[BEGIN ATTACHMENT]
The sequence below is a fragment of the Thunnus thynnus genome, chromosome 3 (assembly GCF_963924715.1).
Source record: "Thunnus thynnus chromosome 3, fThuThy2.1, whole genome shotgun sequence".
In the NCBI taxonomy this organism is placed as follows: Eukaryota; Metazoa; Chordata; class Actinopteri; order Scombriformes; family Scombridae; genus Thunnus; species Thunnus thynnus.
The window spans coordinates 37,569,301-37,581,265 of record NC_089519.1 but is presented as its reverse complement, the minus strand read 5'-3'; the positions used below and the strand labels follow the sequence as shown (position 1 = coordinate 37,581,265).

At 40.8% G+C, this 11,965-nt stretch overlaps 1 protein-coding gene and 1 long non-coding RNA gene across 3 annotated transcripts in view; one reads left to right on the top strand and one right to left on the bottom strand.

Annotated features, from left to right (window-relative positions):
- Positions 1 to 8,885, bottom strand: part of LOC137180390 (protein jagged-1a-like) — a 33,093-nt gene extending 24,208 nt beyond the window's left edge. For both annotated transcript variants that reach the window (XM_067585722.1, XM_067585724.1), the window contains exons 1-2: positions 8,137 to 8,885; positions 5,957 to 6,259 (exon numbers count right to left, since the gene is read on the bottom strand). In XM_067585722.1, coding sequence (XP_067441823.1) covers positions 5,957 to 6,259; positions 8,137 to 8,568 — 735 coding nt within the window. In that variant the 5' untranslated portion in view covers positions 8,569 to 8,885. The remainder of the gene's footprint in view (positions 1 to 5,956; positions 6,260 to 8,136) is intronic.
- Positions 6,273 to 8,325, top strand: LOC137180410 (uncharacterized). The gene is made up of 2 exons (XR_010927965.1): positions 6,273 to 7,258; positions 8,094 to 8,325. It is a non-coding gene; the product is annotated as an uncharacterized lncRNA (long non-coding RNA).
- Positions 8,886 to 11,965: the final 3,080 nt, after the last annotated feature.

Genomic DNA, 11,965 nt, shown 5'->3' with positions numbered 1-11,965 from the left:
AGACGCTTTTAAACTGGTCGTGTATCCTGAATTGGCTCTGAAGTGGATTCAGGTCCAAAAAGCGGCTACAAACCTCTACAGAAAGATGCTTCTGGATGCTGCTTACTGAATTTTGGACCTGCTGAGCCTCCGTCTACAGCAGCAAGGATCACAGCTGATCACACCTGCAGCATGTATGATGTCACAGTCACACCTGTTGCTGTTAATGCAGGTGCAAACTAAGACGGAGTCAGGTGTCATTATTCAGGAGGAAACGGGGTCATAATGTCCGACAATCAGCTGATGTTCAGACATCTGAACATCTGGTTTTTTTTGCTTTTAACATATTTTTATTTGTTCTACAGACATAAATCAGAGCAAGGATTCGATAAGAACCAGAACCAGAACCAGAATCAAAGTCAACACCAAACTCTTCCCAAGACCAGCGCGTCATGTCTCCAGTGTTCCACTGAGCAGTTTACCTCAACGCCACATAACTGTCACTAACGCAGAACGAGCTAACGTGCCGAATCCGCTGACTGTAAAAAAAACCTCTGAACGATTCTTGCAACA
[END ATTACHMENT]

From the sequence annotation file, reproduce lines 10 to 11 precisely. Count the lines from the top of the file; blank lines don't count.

Genomic DNA, 11,965 nt, shown 5'->3' with positions numbered 1-11,965 from the left:
AGACGCTTTTAAACTGGTCGTGTATCCTGAATTGGCTCTGAAGTGGATTCAGGTCCAAAAAGCGGCTACAAACCTCTACAGAAAGATGCTTCTGGATGCTGCTTACTGAATTTTGGACCTGCTGAGCCTCCGTCTACAGCAGCAAGGATCACAGCTGATCACACCTGCAGCATGTATGATGTCACAGTCACACCTGTTGCTGTTAATGCAGGTGCAAACTAAGACGGAGTCAGGTGTCATTATTCAGGAGGAAACGGGGTCATAATGTCCGACAATCAGCTGATGTTCAGACATCTGAACATCTGGTTTTTTTTGCTTTTAACATATTTTTATTTGTTCTACAGACATAAATCAGAGCAAGGATTCGATAAGAACCAGAACCAGAACCAGAATCAAAGTCAACACCAAACTCTTCCCAAGACCAGCGCGTCATGTCTCCAGTGTTCCACTGAGCAGTTTACCTCAACGCCACATAACTGTCACTAACGCAGAACGAGCTAACGTGCCGAATCCGCTGACTGTAAAAAAAACCTCTGAACGATTCTTGCAACA